I’m lying in a hospital bed, and I have this man who has such an authority in his voice and in his presence, and that’s something that my character didn’t want to hear. She wanted to sit inside of her pain and just revel in it, but with his strength and through the power of the word of God, he got her out of that.
Do you find roles rooted in reality more appealing?
Definitely! I think that it’s more appealing to humanity in general. If you’re going to go into a movie and spend US$12, you either want to get away and have it be so far from reality like Twilight, or you want to find healing. You want to have compassion and you want to be able to grow. Recently, all the roles that I’ve done have showed me that I’m willing to go the extra mile and actually put the work in. It showed me that I’m very dedicated to what I do, which is nice to remind myself of. I’ve lived a pretty sheltered life growing up and then was in the industry when I was very young. So certain aspects of these girls’ lives that I’ve been playing, I’ve never really witnessed. The more I know, the more I’m a fuller person. It made me grow, for sure.
Your character Cindy Paulson in The Frozen
Ground resembled Joan Jett with the black liner and straight black hair. Was that how the real Cindy looked at the time?
It was all very intentional. We had a couple pictures of Cindy, but nothing too significant that we could really create a look for. I had an amazing costume designer, whom I collaborated with, to put it all together. I tried to grunge myself up as much as possible.
What impressed you the most about her?
Just how brave she was really to open up to me and Scott (Walker) the way that she did. She told us stuff she’s never told anyone else before. It was a bit of an emotional roller-coaster. I kind of held my breath through a lot of her stories. She’s a fighter and a survivor, and just very strong overall. There’s also this childlike aspect about her that she had as well; a sense of wonderment of the world. It was refreshing and beautiful to see that. I look up to her so much so in that sense.
What was the most emotionally challenging part about makingThe Frozen Ground?
I think the thing that shook me up the most was the flashback rape scene with John. You only see a little tiny snippet of it in the movie and Scott kind of told us to go ahead and do whatever we thought was right. John made sure that if I ever felt uncomfortable to let him know and we would call it off. It was dark and emotionally taxing, but
Film has always been my main priority. Acting comes first and singing, second.
it was also kind of exciting just to be able to put myself in that situation with such an amazing actor, and really just feed off each other. Scott didn’t call cut for a few good minutes so we really got to take it somewhere. Afterwards, I was like, “Okay, I have to go home and watch cartoons or something,” because I was shaken up. John was very kind though, and both him and Scott made me feel so comfortable that I knew I was safe.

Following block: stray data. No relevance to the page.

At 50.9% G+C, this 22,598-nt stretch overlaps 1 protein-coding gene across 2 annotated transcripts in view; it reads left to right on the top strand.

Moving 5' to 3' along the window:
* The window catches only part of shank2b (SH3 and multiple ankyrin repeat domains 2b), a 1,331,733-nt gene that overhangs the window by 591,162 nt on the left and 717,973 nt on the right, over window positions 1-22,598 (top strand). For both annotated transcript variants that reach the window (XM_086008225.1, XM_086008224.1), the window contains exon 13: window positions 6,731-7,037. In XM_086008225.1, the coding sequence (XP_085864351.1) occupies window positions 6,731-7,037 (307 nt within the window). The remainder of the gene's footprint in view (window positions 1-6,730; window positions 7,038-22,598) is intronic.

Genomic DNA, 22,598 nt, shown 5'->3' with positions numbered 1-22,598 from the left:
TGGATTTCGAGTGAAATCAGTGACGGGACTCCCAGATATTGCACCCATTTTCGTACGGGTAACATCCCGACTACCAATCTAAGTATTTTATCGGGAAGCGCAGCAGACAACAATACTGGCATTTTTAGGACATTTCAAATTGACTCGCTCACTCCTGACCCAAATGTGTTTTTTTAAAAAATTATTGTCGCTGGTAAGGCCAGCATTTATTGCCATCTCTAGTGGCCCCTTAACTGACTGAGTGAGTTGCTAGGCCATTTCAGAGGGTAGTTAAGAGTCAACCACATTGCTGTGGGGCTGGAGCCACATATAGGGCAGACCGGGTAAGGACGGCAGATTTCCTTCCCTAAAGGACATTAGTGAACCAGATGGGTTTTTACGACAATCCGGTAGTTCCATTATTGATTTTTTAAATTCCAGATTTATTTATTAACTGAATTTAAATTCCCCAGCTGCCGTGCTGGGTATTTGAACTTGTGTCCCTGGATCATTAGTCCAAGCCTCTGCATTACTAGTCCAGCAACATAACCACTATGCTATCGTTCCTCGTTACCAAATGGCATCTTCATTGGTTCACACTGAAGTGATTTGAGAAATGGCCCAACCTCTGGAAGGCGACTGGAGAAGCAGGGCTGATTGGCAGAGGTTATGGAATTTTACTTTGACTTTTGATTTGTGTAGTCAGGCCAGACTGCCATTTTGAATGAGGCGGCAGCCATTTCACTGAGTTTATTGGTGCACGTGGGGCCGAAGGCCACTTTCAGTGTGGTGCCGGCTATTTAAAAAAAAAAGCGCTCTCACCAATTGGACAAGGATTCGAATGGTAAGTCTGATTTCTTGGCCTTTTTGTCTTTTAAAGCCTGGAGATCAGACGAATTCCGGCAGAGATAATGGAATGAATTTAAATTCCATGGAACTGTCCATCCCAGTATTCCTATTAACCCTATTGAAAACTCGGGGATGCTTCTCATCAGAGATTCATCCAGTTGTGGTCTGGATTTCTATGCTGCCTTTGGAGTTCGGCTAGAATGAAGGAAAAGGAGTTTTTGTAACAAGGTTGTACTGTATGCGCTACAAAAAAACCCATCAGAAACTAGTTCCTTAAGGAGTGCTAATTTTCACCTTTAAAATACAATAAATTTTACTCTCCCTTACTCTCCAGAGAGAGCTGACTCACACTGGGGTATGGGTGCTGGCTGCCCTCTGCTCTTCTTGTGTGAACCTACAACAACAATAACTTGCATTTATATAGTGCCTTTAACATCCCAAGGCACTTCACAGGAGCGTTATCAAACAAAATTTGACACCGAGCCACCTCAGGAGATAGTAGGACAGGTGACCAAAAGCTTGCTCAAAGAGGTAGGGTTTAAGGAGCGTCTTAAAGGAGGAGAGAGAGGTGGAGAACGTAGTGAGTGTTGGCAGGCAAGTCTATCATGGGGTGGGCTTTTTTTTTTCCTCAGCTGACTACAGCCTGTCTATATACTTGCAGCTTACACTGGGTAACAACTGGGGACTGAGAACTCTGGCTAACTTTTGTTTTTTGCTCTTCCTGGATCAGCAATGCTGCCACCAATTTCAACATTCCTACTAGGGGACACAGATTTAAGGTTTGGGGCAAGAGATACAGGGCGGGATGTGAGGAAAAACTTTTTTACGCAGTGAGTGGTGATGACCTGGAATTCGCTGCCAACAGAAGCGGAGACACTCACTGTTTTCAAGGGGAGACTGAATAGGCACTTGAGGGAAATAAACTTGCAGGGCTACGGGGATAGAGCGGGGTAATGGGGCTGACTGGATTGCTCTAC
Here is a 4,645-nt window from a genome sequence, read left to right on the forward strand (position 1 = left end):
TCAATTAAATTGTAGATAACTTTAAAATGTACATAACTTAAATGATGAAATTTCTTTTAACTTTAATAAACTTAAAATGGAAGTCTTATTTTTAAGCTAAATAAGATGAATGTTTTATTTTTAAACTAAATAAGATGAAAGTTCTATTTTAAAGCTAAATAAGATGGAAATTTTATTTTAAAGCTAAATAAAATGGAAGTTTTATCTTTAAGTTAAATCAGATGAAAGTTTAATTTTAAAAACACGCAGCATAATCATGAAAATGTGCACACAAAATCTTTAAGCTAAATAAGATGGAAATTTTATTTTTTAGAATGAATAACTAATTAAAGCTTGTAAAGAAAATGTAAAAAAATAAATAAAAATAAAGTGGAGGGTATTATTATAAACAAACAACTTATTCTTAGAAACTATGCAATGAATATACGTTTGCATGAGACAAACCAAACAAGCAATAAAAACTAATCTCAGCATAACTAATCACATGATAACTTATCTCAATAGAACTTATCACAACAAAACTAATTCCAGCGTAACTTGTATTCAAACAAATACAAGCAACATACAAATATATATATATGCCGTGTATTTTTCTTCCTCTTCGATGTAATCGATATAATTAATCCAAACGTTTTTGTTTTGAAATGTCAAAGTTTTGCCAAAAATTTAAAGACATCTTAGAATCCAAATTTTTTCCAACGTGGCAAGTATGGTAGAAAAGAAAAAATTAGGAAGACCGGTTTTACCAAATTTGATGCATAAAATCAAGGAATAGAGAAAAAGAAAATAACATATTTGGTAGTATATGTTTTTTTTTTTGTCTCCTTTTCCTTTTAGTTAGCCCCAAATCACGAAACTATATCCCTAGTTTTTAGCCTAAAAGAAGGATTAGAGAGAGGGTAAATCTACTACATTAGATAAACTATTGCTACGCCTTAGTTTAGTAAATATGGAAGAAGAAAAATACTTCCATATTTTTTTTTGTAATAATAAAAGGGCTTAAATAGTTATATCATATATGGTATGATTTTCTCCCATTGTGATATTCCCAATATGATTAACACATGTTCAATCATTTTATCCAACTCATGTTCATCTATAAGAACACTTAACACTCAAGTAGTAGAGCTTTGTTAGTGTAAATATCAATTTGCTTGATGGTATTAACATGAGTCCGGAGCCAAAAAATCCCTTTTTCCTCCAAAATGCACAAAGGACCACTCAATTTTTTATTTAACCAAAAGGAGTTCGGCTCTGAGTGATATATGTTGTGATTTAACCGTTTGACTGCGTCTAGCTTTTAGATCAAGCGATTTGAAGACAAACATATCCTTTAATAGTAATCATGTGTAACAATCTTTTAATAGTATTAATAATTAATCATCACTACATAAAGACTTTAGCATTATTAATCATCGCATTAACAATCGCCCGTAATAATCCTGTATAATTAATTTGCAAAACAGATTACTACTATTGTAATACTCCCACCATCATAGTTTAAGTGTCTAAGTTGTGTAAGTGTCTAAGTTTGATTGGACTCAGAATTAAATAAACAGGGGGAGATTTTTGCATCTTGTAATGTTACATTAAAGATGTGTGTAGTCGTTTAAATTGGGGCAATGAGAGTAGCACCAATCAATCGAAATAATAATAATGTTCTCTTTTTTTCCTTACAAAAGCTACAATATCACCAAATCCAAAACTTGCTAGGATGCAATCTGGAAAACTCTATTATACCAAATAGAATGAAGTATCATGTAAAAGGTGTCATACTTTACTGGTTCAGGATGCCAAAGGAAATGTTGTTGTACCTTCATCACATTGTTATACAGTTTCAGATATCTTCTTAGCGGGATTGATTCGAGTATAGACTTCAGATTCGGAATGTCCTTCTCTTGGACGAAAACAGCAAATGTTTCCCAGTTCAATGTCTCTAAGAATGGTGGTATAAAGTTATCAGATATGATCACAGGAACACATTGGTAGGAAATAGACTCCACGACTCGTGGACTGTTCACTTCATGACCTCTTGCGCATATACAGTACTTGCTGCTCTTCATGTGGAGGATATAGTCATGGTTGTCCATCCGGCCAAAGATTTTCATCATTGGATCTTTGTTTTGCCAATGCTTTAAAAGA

50 Cent plays your pimp. Did you know him before this and did guys talk about possibly collaborating musically?
No, I didn’t know him before this but after working with him, I absolutely adore him. He’s such a hard worker; very kind, and super funny. He was just cracking jokes right and left on set. His involvement was amazing because he’s a producer (on the movie) as well. He went for it. He completely changed the way he looked. He’s great. I adore him. But no future collaborations planned.
Where are you now with your music career?
Music has taken a back seat for a bit. I feel that’s where it’s going to stay for a little bit longer. Maybe somewhere down the line I’ll revisit it, but film has always been my main priority. Acting comes first and singing, second.
You’ve been acting since you were eight. Is there a significant challenge to acting in your early 20s and finding meaty roles?
You face challenges in any profession. There are different hurdles to get over. This is just one of them. No matter what, it’s about evolution and growth. As long as you’re growing, you’re overcoming your own hurdles and doing new things, and I think that’s what it’s about.
What turns you on about being a movie star?
Things that are going to challenge me, things that are going to push me out of my comfort zone. And things that make me grow as an actor. And whatever feels right in my heart, that’s what I listen to first.
Are there any dream roles on your wish list?
I really want to play a fairy. And a princess! I’d play any of them right now.
A princess in a movie or the theatre?
I want to do it on film, but I do love theatre. Because that’s where as an actor, you’re put to the test. And that’s what I grew up doing, too. My start was in theatre. Also, I’ve been reading a bunch of Tennessee Williams.
Any Tennessee Williams play you’d like to be in?
Yeah, A Streetcar Named Desire! All of his stories are really just incredible, and the characters are deep, amazing and tragic at once, all at the same time. I’m a very open person, so I’ll do whatever is meant to be. If it’s funnelled my way, then I take it.
What’s next for you work-wise?
Variety! That is what it’s always been. I love mixing it up and pushing myself beyond my comfort zone because that’s how you grow. When your comfort zone gets bigger, you keep pushing yourself more and more from there. I’ve said before that I’m not really into fantasy, but I did Sucker Punch, which is kind of a fantasy. There are so many different things to play, and I live a life where I love seeing all the different aspects of life and storytelling and fantasies and thrills. There’s so much, the possibilities are limitless. Until the day I die, I know that I won’t be able to do enough.
2013 Hudgens wows audiences as Apple in Gimme Shelter.
2006 Hudgens as Gabriella Montez in High School Musical.
2012 Sexing it up as